Technology doesn’t always cooperate! My students learn this and we problem solve together. These moments are teachable moments. It is still a challenge for me when there is a technical failure and I have someone like my superintendent, principal, or parents in the room. When they are there, I want everything to work flawlessly so they will see the value of its use and not fear it.

GradSchools: What advice do you have to students who are interested in pursuing a teaching degree? What are the biggest challenges, and how can students prepare for them?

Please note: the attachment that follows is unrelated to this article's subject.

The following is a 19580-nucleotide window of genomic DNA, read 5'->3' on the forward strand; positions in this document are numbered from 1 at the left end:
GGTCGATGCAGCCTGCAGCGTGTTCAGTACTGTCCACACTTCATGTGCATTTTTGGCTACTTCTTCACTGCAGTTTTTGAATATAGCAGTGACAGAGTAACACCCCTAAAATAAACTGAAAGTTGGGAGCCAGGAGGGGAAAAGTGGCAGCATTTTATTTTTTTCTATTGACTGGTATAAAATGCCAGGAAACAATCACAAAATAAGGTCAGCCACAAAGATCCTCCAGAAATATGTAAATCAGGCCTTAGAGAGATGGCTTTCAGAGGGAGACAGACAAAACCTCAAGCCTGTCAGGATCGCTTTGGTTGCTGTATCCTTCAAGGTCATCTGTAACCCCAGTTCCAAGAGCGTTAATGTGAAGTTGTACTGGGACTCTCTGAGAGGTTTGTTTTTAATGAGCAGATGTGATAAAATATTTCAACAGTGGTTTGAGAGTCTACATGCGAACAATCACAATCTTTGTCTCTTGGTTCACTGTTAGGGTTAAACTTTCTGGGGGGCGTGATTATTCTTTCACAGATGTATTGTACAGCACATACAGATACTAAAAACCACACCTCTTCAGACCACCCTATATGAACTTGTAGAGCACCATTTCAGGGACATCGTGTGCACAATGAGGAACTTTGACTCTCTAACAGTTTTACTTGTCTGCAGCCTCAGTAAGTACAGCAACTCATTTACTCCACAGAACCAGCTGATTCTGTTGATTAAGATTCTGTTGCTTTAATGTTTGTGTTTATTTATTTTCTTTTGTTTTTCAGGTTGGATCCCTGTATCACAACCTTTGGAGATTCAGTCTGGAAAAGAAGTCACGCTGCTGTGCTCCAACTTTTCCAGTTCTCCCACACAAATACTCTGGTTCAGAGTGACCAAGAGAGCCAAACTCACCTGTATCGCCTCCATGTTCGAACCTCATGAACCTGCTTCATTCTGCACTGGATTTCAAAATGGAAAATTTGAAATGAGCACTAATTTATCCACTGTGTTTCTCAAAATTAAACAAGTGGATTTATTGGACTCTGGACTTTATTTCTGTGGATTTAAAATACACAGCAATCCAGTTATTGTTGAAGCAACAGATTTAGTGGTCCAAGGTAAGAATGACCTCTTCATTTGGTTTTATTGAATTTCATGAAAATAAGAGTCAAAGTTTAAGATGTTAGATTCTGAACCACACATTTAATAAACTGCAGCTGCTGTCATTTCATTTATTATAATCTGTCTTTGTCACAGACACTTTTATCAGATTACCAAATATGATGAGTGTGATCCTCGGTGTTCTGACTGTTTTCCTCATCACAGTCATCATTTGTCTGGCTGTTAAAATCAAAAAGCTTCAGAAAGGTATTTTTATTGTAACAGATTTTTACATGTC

I know education students hear this a lot: You go into teaching because of your love for learning and making a real difference in a child’s life…not for the money. It really is true, although better pay would be nice! The biggest challenges involve behaviors and the difficult lives many children have. You will have students whose only healthy meal comes from the school breakfast and lunch program. You will have students whose only safe place is your classroom. You will have students who do not have someone who will help with their homework or read to them. Sometimes the issues students are facing make concentrating on schoolwork nearly impossible. Remember this! Be empathetic and compassionate.